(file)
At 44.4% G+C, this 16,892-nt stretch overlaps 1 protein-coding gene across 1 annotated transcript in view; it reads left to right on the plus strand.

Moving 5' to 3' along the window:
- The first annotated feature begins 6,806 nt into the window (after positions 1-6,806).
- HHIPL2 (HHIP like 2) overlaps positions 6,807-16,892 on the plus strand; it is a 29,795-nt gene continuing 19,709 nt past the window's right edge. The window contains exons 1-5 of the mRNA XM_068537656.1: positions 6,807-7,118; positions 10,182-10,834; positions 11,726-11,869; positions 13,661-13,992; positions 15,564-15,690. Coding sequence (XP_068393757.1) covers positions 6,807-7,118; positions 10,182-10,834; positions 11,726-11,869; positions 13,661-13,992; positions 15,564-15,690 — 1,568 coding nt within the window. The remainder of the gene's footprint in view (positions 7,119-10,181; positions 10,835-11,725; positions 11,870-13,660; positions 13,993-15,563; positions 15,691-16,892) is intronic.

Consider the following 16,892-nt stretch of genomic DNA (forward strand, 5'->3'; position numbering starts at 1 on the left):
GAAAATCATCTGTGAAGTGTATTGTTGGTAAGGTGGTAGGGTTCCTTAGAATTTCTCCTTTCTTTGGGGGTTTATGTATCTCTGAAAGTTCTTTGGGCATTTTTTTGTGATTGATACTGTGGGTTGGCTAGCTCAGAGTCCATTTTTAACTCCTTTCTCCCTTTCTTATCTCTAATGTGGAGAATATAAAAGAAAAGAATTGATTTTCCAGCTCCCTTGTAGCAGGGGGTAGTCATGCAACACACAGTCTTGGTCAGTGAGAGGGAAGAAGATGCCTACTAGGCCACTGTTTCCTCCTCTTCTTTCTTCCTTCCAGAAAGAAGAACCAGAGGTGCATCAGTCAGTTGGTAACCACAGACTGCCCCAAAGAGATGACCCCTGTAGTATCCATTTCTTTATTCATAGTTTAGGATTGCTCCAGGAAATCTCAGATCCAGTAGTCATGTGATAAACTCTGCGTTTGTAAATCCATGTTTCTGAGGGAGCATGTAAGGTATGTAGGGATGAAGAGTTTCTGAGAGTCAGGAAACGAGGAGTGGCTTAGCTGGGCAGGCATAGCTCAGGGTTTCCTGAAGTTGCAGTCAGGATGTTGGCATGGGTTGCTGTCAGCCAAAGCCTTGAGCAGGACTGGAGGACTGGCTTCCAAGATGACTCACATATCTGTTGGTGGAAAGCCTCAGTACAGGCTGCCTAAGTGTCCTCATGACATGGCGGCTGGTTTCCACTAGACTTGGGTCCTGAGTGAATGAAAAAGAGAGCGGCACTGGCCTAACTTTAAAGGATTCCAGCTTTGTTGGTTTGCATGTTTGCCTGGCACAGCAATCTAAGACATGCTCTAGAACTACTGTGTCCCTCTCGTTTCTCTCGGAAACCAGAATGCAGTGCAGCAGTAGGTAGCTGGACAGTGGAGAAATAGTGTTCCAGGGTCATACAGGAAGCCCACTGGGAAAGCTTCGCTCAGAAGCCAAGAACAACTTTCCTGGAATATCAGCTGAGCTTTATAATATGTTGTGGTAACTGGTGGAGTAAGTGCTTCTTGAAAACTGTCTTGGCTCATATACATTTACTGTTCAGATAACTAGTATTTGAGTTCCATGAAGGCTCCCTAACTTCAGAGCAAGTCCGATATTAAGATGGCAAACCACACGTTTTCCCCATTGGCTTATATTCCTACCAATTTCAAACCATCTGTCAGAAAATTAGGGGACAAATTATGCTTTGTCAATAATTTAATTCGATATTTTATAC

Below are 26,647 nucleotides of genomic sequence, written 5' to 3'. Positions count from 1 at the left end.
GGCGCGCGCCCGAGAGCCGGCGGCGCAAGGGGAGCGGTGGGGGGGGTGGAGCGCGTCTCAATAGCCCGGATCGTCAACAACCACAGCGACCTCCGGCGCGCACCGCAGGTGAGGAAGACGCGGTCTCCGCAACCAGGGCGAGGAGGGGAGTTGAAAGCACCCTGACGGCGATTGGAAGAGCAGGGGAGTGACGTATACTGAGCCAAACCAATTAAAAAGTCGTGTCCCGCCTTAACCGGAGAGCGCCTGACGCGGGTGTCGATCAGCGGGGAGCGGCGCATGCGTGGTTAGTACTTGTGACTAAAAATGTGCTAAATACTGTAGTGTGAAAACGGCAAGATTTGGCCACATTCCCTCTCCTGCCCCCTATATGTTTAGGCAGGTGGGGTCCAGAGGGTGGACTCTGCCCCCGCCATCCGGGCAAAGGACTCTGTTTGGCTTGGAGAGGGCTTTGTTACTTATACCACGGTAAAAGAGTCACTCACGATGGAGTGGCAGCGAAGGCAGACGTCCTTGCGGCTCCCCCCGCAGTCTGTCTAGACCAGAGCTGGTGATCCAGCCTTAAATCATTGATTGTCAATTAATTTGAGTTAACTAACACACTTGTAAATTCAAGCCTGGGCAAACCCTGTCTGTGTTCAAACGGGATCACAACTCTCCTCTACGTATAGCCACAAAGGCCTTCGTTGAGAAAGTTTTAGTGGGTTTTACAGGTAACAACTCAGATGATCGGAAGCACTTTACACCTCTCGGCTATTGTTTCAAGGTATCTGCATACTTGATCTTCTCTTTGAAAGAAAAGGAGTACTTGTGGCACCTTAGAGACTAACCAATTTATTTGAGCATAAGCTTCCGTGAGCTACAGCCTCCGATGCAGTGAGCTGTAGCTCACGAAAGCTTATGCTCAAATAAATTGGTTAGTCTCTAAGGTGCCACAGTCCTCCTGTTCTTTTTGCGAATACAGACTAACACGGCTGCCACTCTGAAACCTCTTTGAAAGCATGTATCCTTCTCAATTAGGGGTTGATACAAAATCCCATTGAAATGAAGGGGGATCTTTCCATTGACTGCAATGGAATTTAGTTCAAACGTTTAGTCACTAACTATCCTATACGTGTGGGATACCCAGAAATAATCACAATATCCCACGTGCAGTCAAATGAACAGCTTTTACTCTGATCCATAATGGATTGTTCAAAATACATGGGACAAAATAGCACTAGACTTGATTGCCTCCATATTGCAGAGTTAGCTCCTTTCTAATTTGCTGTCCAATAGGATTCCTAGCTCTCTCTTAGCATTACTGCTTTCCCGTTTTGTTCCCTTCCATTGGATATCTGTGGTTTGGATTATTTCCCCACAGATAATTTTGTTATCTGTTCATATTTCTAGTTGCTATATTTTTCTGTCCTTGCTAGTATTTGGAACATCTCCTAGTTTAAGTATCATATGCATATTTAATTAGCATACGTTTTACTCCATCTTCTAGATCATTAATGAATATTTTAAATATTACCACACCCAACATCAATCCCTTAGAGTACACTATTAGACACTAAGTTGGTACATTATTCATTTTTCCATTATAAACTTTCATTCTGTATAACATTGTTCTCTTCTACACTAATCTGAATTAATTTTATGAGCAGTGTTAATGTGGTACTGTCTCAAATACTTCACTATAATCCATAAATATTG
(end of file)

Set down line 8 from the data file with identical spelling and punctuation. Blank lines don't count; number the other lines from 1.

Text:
GGCGCGCGCCCGAGAGCCGGCGGCGCAAGGGGAGCGGTGGGGGGGGTGGAGCGCGTCTCAATAGCCCGGATCGTCAACAACCACAGCGACCTCCGGCGCGCACCGCAGGTGAGGAAGACGCGGTCTCCGCAACCAGGGCGAGGAGGGGAGTTGAAAGCACCCTGACGGCGATTGGAAGAGCAGGGGAGTGACGTATACTGAGCCAAACCAATTAAAAAGTCGTGTCCCGCCTTAACCGGAGAGCGCCTGACGCGGGTGTCGATCAGCGGGGAGCGGCGCATGCGTGGTTAGTACTTGTGACTAAAAATGTGCTAAATACTGTAGTGTGAAAACGGCAAGATTTGGCCACATTCCCTCTCCTGCCCCCTATATGTTTAGGCAGGTGGGGTCCAGAGGGTGGACTCTGCCCCCGCCATCCGGGCAAAGGACTCTGTTTGGCTTGGAGAGGGCTTTGTTACTTATACCACGGTAAAAGAGTCACTCACGATGGAGTGGCAGCGAAGGCAGACGTCCTTGCGGCTCCCCCCGCAGTCTGTCTAGACCAGAGCTGGTGATCCAGCCTTAAATCATTGATTGTCAATTAATTTGAGTTAACTAACACACTTGTAAATTCAAGCCTGGGCAAACCCTGTCTGTGTTCAAACGGGATCACAACTCTCCTCTACGTATAGCCACAAAGGCCTTCGTTGAGAAAGTTTTAGTGGGTTTTACAGGTAACAACTCAGATGATCGGAAGCACTTTACACCTCTCGGCTATTGTTTCAAGGTATCTGCATACTTGATCTTCTCTTTGAAAGAAAAGGAGTACTTGTGGCACCTTAGAGACTAACCAATTTATTTGAGCATAAGCTTCCGTGAGCTACAGCCTCCGATGCAGTGAGCTGTAGCTCACGAAAGCTTATGCTCAAATAAATTGGTTAGTCTCTAAGGTGCCACAGTCCTCCTGTTCTTTTTGCGAATACAGACTAACACGGCTGCCACTCTGAAACCTCTTTGAAAGCATGTATCCTTCTCAATTAGGGGTTGATACAAAATCCCATTGAAATGAAGGGGGATCTTTCCATTGACTGCAATGGAATTTAGTTCAAACGTTTAGTCACTAACTATCCTATACGTGTGGGATACCCAGAAATAATCACAATATCCCACGTGCAGTCAAATGAACAGCTTTTACTCTGATCCATAATGGATTGTTCAAAATACATGGGACAAAATAGCACTAGACTTGATTGCCTCCATATTGCAGAGTTAGCTCCTTTCTAATTTGCTGTCCAATAGGATTCCTAGCTCTCTCTTAGCATTACTGCTTTCCCGTTTTGTTCCCTTCCATTGGATATCTGTGGTTTGGATTATTTCCCCACAGATAATTTTGTTATCTGTTCATATTTCTAGTTGCTATATTTTTCTGTCCTTGCTAGTATTTGGAACATCTCCTAGTTTAAGTATCATATGCATATTTAATTAGCATACGTTTTACTCCATCTTCTAGATCATTAATGAATATTTTAAATATTACCACACCCAACATCAATCCCTTAGAGTACACTATTAGACACTAAGTTGGTACATTATTCATTTTTCCATTATAAACTTTCATTCTGTATAACATTGTTCTCTTCTACACTAATCTGAATTAATTTTATGAGCAGTGTTAATGTGGTACTGTCTCAAATACTTCACTATAATCCATAAATATTG